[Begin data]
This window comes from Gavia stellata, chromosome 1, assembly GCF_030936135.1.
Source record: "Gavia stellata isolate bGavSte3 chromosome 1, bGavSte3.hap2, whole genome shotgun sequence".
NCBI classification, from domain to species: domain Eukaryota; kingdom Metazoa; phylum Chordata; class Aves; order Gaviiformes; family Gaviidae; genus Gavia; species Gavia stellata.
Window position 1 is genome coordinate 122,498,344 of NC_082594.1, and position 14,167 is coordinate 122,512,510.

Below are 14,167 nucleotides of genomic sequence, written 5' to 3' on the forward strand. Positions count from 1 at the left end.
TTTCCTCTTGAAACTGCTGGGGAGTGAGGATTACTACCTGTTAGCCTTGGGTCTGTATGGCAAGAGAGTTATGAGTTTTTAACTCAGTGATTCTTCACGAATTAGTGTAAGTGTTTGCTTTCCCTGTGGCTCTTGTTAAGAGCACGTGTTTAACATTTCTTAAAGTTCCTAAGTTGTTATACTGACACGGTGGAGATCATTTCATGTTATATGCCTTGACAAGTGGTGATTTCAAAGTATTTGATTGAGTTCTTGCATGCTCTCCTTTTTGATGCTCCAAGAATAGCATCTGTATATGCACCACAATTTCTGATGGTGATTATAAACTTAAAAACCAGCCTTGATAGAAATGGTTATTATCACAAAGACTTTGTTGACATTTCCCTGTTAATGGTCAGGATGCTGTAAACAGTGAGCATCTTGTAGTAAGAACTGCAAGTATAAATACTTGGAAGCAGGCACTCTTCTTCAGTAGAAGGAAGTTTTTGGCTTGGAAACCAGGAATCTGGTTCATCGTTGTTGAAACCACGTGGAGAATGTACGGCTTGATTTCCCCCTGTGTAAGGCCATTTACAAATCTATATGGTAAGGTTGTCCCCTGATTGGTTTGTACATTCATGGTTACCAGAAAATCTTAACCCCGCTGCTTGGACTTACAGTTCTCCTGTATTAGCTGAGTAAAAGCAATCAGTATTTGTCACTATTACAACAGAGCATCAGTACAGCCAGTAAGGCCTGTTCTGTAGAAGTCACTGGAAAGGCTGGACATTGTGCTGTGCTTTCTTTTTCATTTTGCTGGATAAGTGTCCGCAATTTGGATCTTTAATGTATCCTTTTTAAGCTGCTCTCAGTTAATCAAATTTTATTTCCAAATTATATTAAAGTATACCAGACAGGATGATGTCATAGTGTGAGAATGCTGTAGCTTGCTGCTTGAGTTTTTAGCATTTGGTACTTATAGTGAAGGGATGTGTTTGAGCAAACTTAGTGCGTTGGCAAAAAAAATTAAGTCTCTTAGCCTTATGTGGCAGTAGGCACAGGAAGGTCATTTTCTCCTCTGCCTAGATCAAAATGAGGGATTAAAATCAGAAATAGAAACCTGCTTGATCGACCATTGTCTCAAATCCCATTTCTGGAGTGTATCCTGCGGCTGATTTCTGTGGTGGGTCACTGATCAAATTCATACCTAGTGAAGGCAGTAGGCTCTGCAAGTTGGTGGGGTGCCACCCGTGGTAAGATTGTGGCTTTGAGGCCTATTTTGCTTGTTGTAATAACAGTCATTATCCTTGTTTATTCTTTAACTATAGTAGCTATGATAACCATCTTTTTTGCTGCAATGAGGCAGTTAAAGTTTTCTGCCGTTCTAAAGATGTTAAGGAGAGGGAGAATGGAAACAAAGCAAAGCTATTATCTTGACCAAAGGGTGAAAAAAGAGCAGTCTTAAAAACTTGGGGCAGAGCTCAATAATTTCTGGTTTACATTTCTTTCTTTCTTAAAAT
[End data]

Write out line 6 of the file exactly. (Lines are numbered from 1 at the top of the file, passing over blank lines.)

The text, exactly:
TTTCCTCTTGAAACTGCTGGGGAGTGAGGATTACTACCTGTTAGCCTTGGGTCTGTATGGCAAGAGAGTTATGAGTTTTTAACTCAGTGATTCTTCACGAATTAGTGTAAGTGTTTGCTTTCCCTGTGGCTCTTGTTAAGAGCACGTGTTTAACATTTCTTAAAGTTCCTAAGTTGTTATACTGACACGGTGGAGATCATTTCATGTTATATGCCTTGACAAGTGGTGATTTCAAAGTATTTGATTGAGTTCTTGCATGCTCTCCTTTTTGATGCTCCAAGAATAGCATCTGTATATGCACCACAATTTCTGATGGTGATTATAAACTTAAAAACCAGCCTTGATAGAAATGGTTATTATCACAAAGACTTTGTTGACATTTCCCTGTTAATGGTCAGGATGCTGTAAACAGTGAGCATCTTGTAGTAAGAACTGCAAGTATAAATACTTGGAAGCAGGCACTCTTCTTCAGTAGAAGGAAGTTTTTGGCTTGGAAACCAGGAATCTGGTTCATCGTTGTTGAAACCACGTGGAGAATGTACGGCTTGATTTCCCCCTGTGTAAGGCCATTTACAAATCTATATGGTAAGGTTGTCCCCTGATTGGTTTGTACATTCATGGTTACCAGAAAATCTTAACCCCGCTGCTTGGACTTACAGTTCTCCTGTATTAGCTGAGTAAAAGCAATCAGTATTTGTCACTATTACAACAGAGCATCAGTACAGCCAGTAAGGCCTGTTCTGTAGAAGTCACTGGAAAGGCTGGACATTGTGCTGTGCTTTCTTTTTCATTTTGCTGGATAAGTGTCCGCAATTTGGATCTTTAATGTATCCTTTTTAAGCTGCTCTCAGTTAATCAAATTTTATTTCCAAATTATATTAAAGTATACCAGACAGGATGATGTCATAGTGTGAGAATGCTGTAGCTTGCTGCTTGAGTTTTTAGCATTTGGTACTTATAGTGAAGGGATGTGTTTGAGCAAACTTAGTGCGTTGGCAAAAAAAATTAAGTCTCTTAGCCTTATGTGGCAGTAGGCACAGGAAGGTCATTTTCTCCTCTGCCTAGATCAAAATGAGGGATTAAAATCAGAAATAGAAACCTGCTTGATCGACCATTGTCTCAAATCCCATTTCTGGAGTGTATCCTGCGGCTGATTTCTGTGGTGGGTCACTGATCAAATTCATACCTAGTGAAGGCAGTAGGCTCTGCAAGTTGGTGGGGTGCCACCCGTGGTAAGATTGTGGCTTTGAGGCCTATTTTGCTTGTTGTAATAACAGTCATTATCCTTGTTTATTCTTTAACTATAGTAGCTATGATAACCATCTTTTTTGCTGCAATGAGGCAGTTAAAGTTTTCTGCCGTTCTAAAGATGTTAAGGAGAGGGAGAATGGAAACAAAGCAAAGCTATTATCTTGACCAAAGGGTGAAAAAAGAGCAGTCTTAAAAACTTGGGGCAGAGCTCAATAATTTCTGGTTTACATTTCTTTCTTTCTTAAAAT